5. Hans Wegner’s ‘Papa Bear’ (1954)
Many of the iconic modernist designers sought to marry pre-existing furniture styles with thoroughly up-to-date notions of ‘function.’ Hans Wegner’s ‘Papa Bear’ chair, which takes the basic tenets of the English wingback and sieves them through a Danish filter, is the obvious case study. Though somewhat smaller than its spiritual forebear — and nowhere near as streamlined in appearance as the chairs of Mies van der Rohe or Arne Jacobsen — the Papa Bear is an unrivalled fusion of traditional Scandi craft and nuances in form. It is, in a word, the sort of chair which ‘swallows’ its sitter whole — in a good way.
6. Verner Panton’s ‘Stacking Chair’ (1960)
When it first debuted in 1960, Verner Panton’s ‘Stacking Chair’ introduced a number of firsts to the world of furniture design: it was the first single-form, single-material chair to be produced using an injection mould — which helped to optimise it for full-scale production some eight years later. Today, this groovy vision of lacquered polyurethane is still produced by Vitra and will set you back a cool HK$14,000 (approx.) for a single unit.
7. Ludwig Mies van der Rohe’s ‘Barcelona’ (1929)
Named after the setting for the 1929 Industrial Exposition, the Barcelona Chair is among German architect Ludwig Mies van der Rohe’s most influential furniture designs and widely considered an icon of the modern movement. The chair was a centrepiece for Mies’ own pavilion at the Barcelona Industrial Expo — reportedly inspired by his desire to create a resting place worthy of Spanish royalty. Feeding into Mies’ philosophy of “harmonising the old and new,” every Barcelona chair is an elevation of industrial material to an artistic plane. Since the 50s, the best reproductions have been made by Knoll: featuring a hand-buffed, mirror-finished frame (resplendent of Roman thrones) and upholstery cut from 40 individual panels.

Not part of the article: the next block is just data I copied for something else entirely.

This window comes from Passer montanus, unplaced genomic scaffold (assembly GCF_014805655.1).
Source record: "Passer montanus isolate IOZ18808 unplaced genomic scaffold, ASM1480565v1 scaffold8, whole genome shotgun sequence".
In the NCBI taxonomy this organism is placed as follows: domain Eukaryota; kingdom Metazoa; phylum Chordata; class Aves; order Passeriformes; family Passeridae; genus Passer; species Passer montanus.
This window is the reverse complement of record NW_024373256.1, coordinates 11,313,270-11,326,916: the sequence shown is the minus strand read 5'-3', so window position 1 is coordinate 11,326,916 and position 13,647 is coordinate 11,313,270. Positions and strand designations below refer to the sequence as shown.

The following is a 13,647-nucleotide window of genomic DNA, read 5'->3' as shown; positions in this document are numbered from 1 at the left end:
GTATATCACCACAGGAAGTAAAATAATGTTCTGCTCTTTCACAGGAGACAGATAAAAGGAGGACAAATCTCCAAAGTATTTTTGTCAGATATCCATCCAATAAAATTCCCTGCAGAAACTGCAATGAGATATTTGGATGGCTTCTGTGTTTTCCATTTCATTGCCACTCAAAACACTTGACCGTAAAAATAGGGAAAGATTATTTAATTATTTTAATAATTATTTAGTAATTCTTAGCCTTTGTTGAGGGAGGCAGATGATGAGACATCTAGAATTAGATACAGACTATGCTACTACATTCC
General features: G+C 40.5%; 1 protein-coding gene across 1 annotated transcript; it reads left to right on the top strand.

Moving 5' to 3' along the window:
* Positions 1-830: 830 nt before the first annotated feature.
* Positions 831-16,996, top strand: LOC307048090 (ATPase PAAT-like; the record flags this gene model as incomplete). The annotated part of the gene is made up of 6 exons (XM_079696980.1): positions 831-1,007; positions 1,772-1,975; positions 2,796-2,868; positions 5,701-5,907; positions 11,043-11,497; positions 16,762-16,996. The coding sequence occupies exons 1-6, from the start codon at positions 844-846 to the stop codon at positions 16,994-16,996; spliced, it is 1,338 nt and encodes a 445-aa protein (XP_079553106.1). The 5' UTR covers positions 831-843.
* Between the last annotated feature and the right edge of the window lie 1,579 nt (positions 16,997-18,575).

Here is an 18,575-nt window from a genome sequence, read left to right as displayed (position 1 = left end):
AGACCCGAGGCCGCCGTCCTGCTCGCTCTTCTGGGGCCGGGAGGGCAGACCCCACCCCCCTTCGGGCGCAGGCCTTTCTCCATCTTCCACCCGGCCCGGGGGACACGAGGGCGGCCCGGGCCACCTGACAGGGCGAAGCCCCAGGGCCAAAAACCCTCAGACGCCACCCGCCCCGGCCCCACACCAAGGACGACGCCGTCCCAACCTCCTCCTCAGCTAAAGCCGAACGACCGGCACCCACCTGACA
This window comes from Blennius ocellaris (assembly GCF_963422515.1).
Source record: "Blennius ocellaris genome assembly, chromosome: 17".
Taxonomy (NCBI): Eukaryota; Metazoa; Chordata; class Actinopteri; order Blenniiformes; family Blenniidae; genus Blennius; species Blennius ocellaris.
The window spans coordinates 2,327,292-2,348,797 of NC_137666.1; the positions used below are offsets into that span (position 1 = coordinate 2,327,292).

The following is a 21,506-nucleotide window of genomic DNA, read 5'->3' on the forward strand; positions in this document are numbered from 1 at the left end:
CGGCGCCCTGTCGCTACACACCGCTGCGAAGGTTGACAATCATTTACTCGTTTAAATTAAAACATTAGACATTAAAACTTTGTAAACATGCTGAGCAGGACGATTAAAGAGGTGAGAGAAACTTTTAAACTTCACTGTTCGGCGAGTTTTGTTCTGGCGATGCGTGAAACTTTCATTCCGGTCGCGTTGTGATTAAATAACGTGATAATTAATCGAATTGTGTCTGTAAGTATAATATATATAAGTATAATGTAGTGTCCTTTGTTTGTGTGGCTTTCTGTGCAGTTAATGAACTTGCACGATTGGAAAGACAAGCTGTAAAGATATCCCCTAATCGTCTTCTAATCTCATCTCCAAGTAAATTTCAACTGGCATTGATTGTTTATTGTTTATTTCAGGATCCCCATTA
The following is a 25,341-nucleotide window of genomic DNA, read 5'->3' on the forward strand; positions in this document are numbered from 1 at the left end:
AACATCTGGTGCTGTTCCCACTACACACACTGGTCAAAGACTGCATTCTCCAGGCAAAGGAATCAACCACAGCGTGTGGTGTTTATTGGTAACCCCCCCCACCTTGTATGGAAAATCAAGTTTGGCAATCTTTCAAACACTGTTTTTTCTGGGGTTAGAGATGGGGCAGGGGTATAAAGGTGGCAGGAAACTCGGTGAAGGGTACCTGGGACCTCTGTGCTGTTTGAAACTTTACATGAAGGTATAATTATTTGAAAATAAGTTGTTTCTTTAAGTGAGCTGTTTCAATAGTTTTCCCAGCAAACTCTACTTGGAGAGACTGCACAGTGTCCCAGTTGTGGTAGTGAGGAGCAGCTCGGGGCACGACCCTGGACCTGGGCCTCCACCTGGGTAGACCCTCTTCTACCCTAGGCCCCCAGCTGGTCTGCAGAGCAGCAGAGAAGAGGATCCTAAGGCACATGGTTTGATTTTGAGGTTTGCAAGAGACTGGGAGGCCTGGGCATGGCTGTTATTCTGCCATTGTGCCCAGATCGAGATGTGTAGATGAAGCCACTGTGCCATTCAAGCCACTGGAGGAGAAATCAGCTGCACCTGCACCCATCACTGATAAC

8. Eero Saarinen’s ‘Tulip’ (c. 1955)
One of the defining features of Scandinavian modernism (particularly of the Finnish variety) was a desire to depart from — or the very least, reinterpret — settled design conventions. In the realm of chairs, modernists such as architect Eero Saarinen sought clean and efficient solutions to the traditional four-legged construction — what Saarinen himself derisively referred to as “a slum of legs.” The Tulip was a response to that style’s perceived failings, characterised by a fluidly sculpted silhouette inspired by, yes you guessed it, flowers of the same name.
9. Marcel Breuer’s ‘Wassily’ (1925)
Yes, we’re well-aware that this is the second Breuer object to make our list, but honestly, between the Cesca and Wassily, it’s hard to settle on which had the most outsized impact within industrial design. Self-described by Breuer as his “most extreme work … the least ‘cosy’ and most mechanical,” the Wassily takes the basic conceit of a club chair and strips that back to its bare (verging on austere) essentials. Akin to a metal sling, the Wassily’s seat, arms, and back appear to cradle the sitter mid-air; with their body never touching the steel frame. Named for Breuer’s friend and fellow Bauhaus colleague, Wassily Kandinsky.
10. Charles and Ray Eames’ ‘Lounge Chair and Ottoman’ (1956)
Whether your first brush with greatness came courtesy of a certain NYC apartment in Mad Men or a much-thumbed Herman Miller catalogue, nothing expresses the halcyon days of American modernism like the Eames’ ‘lounge and ottoman’. Imbued with “the warm receptive look of a well-used first baseman’s mitt,” the design emerged from Charles and Ray Eames’s experimentations with steam-moulded plywood. This expertly manipulated material forms the basis of the ottoman and Eames chair: ensuring that both provide a supportive resting experience, unparalleled comfort and improve with age. Invariably, the most desirable examples are always vintage pieces manufactured in rosewood, though modern reproductions can be had for just south of HK$60,000.